Walking down the family path

Nina Mandell

Justin Hoeveler breathed a sigh of relief as his teammate Chuck Perrin shot the ball over the net to defeat Purdue’s No. 1 doubles team after a long battle.

The 9-8 victory gave the Northwestern men’s tennis team the key doubles point in the Big Ten quarterfinals.

A year ago, Hoeveler would have never expected to be so influential in such a match.

But Hoeveler had completed his rise from a walk-on who was not technically on the roster his freshman year to winning his first doubles match at the No. 1 spot his junior year.

Hoeveler has tennis running through his blood. His father, Charlie, was a tennis standout at Dartmouth College from 1963-1967 and his older brother, Charlie Jr., played at Stanford from 1994-1998.

The Hoeveler boys are also well known for their success in the father-son doubles circuit, where fathers and sons get together for matches across the country.

Despite his upbringing Justin wasn’t a child tennis prodigy. And tennis was far from his passion.

“My earliest memories are not my best memories of tennis,” he said. “I would play and I would lose and get frustrated about it. I would play at these tournaments against these kids who played two hours a day and I had never done that.”

But because his father and brother both loved the sport, Hoeveler stayed with it.

“I’m glad I did that now,” he said.

Charlie Sr. said he tried to instill a love of the game without pushing his sons. When Justin was younger, his father ran Nike tennis camps, a part of his childhood that Justin recalls as some of the most fun tennis memories.

“I play a lot of tournament tennis,” Charlie Sr. said. “It puts a certain pressure on your kids, you want to expose them, but you don’t want to put a lot of pressure on them.”

By high school Hoeveler wasn’t ready to buckle down. He was successful playing varsity tennis, but Hoeveler could never let go of basketball. He was successful in basketball, winning MVP honors his junior year and earning two-time Bay Area honorable mentions.

Meanwhile his brother and father travelled all over the country, winning ten National Father-Son Doubles championships. Charlie Jr. had just come out of Stanford where his team won two national championships.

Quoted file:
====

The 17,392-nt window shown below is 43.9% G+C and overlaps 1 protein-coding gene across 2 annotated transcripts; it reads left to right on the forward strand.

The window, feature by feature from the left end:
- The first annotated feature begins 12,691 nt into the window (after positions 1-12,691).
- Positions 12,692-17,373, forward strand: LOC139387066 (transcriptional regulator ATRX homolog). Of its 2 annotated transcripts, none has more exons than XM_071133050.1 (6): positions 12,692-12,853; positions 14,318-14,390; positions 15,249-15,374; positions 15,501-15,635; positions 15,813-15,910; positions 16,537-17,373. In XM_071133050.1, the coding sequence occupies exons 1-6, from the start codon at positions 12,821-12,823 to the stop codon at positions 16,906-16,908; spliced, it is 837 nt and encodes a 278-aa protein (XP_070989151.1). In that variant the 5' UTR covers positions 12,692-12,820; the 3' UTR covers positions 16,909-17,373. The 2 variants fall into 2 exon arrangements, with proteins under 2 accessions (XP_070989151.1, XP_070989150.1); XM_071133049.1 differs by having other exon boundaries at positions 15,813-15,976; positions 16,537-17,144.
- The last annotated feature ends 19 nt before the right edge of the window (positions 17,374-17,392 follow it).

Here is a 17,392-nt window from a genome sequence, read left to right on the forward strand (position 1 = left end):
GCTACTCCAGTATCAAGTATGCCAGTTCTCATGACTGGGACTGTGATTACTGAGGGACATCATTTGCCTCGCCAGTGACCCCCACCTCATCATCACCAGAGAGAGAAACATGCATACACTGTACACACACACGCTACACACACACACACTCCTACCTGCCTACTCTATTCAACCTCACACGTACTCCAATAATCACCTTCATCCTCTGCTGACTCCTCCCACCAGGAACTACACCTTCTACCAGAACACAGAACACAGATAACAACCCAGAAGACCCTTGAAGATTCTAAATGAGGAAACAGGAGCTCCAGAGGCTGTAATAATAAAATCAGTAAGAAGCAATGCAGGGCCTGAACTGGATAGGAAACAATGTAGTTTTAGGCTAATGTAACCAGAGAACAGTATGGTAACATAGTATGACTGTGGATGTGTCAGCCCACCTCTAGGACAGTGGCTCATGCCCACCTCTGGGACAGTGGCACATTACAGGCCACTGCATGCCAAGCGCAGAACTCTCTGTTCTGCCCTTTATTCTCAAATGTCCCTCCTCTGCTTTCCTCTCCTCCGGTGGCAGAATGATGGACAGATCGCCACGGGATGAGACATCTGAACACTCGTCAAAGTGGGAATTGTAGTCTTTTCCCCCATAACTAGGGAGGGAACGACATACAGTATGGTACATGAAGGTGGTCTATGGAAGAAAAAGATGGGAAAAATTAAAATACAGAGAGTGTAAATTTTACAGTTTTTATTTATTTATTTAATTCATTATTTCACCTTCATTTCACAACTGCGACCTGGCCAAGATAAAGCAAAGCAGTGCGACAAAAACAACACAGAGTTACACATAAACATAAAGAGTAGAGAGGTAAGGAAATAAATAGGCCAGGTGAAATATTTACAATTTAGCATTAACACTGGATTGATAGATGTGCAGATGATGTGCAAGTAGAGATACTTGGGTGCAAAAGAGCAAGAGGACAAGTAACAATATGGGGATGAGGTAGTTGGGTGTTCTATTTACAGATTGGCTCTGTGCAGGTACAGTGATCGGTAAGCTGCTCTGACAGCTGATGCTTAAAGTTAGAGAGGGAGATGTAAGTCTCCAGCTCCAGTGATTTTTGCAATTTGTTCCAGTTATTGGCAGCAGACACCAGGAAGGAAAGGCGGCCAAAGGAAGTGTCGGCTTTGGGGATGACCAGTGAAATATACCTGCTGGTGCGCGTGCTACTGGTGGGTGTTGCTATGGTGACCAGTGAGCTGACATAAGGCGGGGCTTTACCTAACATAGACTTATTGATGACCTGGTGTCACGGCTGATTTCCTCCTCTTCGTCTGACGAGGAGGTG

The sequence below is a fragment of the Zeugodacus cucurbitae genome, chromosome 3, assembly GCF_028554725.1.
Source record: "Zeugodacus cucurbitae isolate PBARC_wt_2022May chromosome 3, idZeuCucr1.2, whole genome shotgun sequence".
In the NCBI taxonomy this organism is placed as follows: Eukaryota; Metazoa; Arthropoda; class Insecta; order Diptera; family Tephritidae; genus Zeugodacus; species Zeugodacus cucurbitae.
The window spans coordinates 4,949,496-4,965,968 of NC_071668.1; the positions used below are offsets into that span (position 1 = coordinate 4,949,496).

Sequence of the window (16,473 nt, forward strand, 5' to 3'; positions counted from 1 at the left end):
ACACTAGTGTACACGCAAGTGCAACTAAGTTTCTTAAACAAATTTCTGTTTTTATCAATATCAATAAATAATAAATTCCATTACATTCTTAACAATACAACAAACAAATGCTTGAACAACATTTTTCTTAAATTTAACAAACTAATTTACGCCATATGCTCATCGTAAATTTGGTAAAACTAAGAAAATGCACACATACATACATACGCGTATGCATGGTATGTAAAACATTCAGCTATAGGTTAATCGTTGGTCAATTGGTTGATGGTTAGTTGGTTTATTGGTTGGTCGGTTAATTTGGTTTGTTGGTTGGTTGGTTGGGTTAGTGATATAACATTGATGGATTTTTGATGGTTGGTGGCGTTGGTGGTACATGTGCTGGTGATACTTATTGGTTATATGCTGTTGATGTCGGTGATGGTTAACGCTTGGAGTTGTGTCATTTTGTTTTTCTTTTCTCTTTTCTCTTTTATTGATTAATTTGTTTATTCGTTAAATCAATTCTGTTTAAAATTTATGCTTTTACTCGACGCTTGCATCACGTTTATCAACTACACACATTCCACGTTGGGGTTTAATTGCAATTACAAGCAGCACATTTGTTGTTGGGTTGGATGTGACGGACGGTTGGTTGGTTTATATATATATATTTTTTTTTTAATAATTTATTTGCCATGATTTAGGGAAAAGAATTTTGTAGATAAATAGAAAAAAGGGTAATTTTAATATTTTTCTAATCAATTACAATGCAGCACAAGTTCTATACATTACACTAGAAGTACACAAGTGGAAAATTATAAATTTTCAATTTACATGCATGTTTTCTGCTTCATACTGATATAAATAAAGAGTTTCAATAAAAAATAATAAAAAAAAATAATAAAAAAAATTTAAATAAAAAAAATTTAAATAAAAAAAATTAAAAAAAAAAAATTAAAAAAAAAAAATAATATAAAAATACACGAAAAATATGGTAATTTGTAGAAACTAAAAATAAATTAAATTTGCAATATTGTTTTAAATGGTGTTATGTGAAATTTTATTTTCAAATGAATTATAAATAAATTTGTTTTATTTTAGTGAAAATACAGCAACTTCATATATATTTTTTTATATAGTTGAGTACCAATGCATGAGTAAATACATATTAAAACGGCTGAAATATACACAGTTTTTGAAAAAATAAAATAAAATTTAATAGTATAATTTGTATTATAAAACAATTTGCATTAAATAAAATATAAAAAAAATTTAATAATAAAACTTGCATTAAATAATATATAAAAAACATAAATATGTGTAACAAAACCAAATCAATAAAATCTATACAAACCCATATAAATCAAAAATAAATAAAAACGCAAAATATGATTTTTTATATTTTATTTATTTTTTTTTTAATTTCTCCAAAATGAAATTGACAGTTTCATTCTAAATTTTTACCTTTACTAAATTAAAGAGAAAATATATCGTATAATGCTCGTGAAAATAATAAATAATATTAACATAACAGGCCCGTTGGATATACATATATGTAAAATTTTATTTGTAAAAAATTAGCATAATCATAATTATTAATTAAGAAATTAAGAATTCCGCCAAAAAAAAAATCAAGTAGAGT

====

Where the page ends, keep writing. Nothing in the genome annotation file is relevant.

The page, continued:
When Justin was 18, he joined the Hoeveler family tradition of father-son doubles and he and his dad catapulted to a No. 8 Father-Son national ranking. But that was the only notable national ranking Justin received in his high school career.

His father found him a coach, Jeff Wilson, who gave Justin a competitive edge in high school and just enough hope to pursue tennis in college.

“I always thought he could be a good player once he got mentally into it,” Charlie Sr. said. “When he decided he really wanted to play college tennis I tried to help him with the right coach.”

With the combination of the right coach, the desire to play a Division I sport, and being about six inches too short for college basketball, Hoeveler began to look at his options.

Northwestern coach Paul Torricelli worked with Wilson and heard about Hoeveler through the coach.

“Torch was one of the only Big Ten coaches that I talked to who would give me a chance to play and that was a big factor,” Hoeveler said. “I thought it would be a good fit academically also.”

But the opportunity to play wasn’t there immediately. The roster was capped at eight and Hoeveler was number nine. He couldn’t travel with the team or practice with them after the fall.

Though he said Torricelli explained the situation to him before he came to NU, it was tougher than he expected.

“I kind of questioned whether I wanted to see it through,” Hoeveler said. “I never really quit anything I’ve done, anything I’ve been on, so I didn’t really want to start then.”

He started to work with his teammates, assistant coaches, and anyone else who would hit around with him.

Sophomore year Hoeveler made the traveling squad but didn’t see much court time.

Then came junior year. With the graduation of a few key seniors, a spot opened up for Hoeveler.

Hoeveler said that next year he’s hoping to catch a spot in the singles lineup, but with all the starters coming back, he’ll have to fight hard. No matter what happens in the singles lineup, he wants to help improve his team. Either way, Torricelli’s glad he found Hoeveler.

“You only ever really hear about blue-chip players,” Torricelli said. “But its guys like Justin that make coaching worthwhile.”